Monday, March 22, 2010

My Jonah Complex

You can run from God but you cannot outrun God.  This is the story of my life.  I think a lot of us share this in that we often choose to do our own thing versus God’s will.  This does not necessarily have to reflect a call to the ministry but includes any aspect of your walk with Jesus that you have not given over total control.  My story is that I was called into youth ministry some 18 years ago.  Because I lived the life of a minister’s child, I personally did not want that life and told God, “No!”  As life progressed, God allowed me to be successful at my career, even allowed me several accolades and such. This is to say that God will not punish you for ignoring Him.  God does not operate that way.   He is a God of love and grace.  However, God will often bring you back to His will and quite succinctly open your eyes to where you need to be.

I have heard many sermons lately about Jonah.  I found it necessary to blog my experiences because I must be facing the “Jonah complex” now for God to have several different podcasts all speak about Jonah.  The funny thing is that they are from months ago to recently and I just got around to listening them.  It’s awesome how God works and His incredible timing.  There are many parts to the Jonah story, and by default, most people think of it as a fairy tale where this guy [Jonah] gets swallowed by a large fish and lives inside of it for three days.  If you get deeper below the surface of the story, you see particular points.

Jonah attempted to go to Tarshish, the farthest place he could go from Ninevah where he was told by God to go (Jonah 1:1-3).   How often do we go as far as we can in the opposite direction of where God wants us, thinking [hoping] we can hide or that He will change his mind?   Jonah was to go to Ninevah, approximately 600-700 miles from where he was.  Instead, he got on a boat to travel 2,200 miles to the west near Spain.  Let's put that in perspective.  That’s the equivalent of me being called from Orlando, Florida to go to Richmond, Virginia.  Instead of heading to Richmond, I get on a ship and head to Brazil.

Next thing we see is Jonah getting on that ship in Joppa and heading to Tarshish.  After they set sail, a storm comes.  Jonah, staying in the bottom of the boat, is called up to answer to the other people on the boat as to what he did to cause the storm (Jonah 1:5-10).   Isn't it interesting to read that the other people on the boat all called out and prayed to their gods in time of need?  Once Jonah explained that he disobeyed God they asked what should be done.   Jonah again takes the easy road and says to throw him overboard.  I think at this point in time he could have just cried out to God and repented, asked them to turn the boat around, and God would have calmed the storm.  They tried to turn the boat around on their own but were unsuccessful (Jonah 1:13).  But Jonah would rather take the easy way out and end his he thought.  Jonah is tossed overboard and immediately the storm ceased.   End of story?  No way.   This is where it gets real personal for me.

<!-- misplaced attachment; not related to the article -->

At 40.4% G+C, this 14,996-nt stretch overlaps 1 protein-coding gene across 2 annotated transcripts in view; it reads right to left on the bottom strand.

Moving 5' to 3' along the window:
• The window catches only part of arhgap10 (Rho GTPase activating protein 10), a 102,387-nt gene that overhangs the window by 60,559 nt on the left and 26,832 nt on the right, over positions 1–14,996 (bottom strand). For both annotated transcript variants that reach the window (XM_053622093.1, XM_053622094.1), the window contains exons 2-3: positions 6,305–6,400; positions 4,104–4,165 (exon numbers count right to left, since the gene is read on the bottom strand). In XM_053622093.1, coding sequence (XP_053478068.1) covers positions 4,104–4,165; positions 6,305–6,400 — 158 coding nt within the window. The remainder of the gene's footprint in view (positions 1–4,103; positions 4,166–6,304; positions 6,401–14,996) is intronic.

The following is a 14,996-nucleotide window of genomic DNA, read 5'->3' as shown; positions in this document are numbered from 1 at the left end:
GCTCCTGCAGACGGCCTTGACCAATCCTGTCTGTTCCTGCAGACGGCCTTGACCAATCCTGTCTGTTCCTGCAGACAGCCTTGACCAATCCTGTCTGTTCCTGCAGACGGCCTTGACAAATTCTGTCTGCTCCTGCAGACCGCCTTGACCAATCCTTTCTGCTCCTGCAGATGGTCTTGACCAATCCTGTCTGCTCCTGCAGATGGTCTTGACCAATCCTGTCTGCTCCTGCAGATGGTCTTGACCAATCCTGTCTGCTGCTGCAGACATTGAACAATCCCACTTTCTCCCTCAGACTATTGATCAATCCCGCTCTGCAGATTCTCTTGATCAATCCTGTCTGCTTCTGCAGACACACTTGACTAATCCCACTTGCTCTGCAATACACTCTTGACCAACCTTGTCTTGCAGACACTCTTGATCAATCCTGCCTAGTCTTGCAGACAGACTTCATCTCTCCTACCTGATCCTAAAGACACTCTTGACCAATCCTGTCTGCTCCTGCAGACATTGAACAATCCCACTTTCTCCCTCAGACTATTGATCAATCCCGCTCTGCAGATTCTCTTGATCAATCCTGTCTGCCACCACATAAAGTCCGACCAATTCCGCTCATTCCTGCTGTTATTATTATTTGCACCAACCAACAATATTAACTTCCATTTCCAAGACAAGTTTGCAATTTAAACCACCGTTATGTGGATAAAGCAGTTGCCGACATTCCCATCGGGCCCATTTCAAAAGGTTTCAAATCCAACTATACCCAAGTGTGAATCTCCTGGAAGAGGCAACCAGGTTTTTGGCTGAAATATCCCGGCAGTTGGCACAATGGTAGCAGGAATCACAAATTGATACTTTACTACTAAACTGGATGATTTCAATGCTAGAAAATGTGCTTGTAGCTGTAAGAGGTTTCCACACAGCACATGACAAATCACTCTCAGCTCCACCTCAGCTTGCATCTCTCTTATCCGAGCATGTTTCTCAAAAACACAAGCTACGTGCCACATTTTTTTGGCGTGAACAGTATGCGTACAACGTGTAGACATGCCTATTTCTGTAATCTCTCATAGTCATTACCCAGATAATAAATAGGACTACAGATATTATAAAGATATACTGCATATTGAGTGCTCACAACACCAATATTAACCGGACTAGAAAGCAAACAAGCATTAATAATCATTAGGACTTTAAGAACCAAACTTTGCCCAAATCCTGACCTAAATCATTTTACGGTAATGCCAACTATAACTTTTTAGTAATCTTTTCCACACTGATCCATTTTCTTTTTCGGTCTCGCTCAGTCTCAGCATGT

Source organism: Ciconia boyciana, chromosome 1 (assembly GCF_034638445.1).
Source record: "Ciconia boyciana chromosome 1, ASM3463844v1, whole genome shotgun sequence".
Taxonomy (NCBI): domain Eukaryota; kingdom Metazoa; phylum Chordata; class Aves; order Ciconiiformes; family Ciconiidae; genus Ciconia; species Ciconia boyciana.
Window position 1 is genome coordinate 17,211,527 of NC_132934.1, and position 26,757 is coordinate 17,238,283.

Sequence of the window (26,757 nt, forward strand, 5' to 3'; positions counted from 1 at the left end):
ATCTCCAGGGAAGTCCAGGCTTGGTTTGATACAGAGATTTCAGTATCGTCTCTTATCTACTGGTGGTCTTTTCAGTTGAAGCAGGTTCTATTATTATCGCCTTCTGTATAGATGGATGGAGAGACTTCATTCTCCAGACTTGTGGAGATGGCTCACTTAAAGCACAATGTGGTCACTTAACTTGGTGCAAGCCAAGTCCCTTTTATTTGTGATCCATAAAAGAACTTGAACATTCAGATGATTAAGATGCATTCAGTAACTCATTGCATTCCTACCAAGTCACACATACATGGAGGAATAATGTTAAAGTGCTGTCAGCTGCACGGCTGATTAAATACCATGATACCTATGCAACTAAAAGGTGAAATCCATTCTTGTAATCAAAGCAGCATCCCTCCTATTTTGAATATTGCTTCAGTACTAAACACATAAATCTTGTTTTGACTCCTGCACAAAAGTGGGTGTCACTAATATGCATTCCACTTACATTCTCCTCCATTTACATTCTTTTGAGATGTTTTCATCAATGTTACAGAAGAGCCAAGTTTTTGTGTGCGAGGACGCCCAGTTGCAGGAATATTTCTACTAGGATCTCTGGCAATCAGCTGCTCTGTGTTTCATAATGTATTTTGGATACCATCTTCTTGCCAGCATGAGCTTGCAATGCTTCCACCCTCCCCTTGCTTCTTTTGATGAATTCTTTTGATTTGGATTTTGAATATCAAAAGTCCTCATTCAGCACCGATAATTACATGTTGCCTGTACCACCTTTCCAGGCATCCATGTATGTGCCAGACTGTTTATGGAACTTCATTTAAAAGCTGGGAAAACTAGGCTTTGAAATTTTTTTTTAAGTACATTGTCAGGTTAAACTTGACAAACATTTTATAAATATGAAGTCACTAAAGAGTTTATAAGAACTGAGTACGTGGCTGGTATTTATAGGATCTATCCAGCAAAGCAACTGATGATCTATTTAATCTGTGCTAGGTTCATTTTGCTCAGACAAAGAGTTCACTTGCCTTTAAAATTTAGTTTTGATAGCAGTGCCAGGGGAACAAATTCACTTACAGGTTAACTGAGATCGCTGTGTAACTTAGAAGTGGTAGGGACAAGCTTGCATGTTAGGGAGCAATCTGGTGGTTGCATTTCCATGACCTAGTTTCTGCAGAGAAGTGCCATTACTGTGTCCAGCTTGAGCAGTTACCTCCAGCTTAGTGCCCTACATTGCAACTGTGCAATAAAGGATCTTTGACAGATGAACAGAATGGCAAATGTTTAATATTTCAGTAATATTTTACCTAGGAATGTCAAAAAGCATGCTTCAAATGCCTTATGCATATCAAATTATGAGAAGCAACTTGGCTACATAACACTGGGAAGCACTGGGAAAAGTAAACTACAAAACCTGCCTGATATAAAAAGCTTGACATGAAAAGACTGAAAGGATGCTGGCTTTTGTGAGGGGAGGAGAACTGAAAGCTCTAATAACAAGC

God provided yet another opportunity for Jonah to obey God and do as God instructed.  God provided a large fish to swallow Jonah and keep him for three days and nights (Jonah 1:17).    [A side note here is the beauty of the fact that even in this horrible situation, God used it for His glory.  Do you notice that the men then feared the Lord?  The one true God!  Because of Jonah's admission to running from God and the subsequent happy ending, the sailors made vows and sacrificed to God!!] (Jonah 1:9-10; 14; 16)   I relate so much to this part of Jonah's story.  God has given me more than enough opportunities to trust him with my life and my future.   He has revealed His plan and yet I still choose mine.  I am willing to take the easy way out so many times instead of just going.   I fool myself and think I can hide, then when God gets my attention again I still don't go to Ninevah.

The amazing thing of this whole story is that Jonah finally obeyed.  While inside that fish, Jonah cried out to God.   At Jonah's seemingly lowest point, he realized what he had done and cried to God for mercy and another chance (Jonah 2:1-9).  [This is something I really want to change in my life too.  That at my lowest points I actually seek God and His will fervently.  I want to be like that constantly.]  And wouldn't you know it; the God of second chances came through and provided Jonah the opportunity to obey.  I wonder on what day of the three Jonah finally prayed that prayer.   I imagine he was like me and the rest of us and probably yelled at God the first day, pouted and whined the second day, and finally woke up the third day.

So Jonah gets that opportunity and steps out and goes to Ninevah.  Lives are changed, God spares the city.  Jonah's obedience saves the lives of numerous Ninevites (Jonah 3:1-10). This is the part I want to be.   Getting to the place where God wants me and teaching the youth of that city.   Changing lives for Him. Furthering His Kingdom.   Not running from God any longer.   Giving Him every part of my being and not just the parts I want to. Thanks Jonah!

For me, I see through Jonah that God doesn’t chase us, He waits for us.  And when we finally obey, He comes through yet again and blesses our obedience for His sake.

To understand why Jonah might not have wanted to go to Ninevah read Nahum 3:1-5.  Another point of curiosity is that when the seas calmed, do you think Jonah was just sitting there floating and asking to come back on the ship or had the fish already swallowed him?

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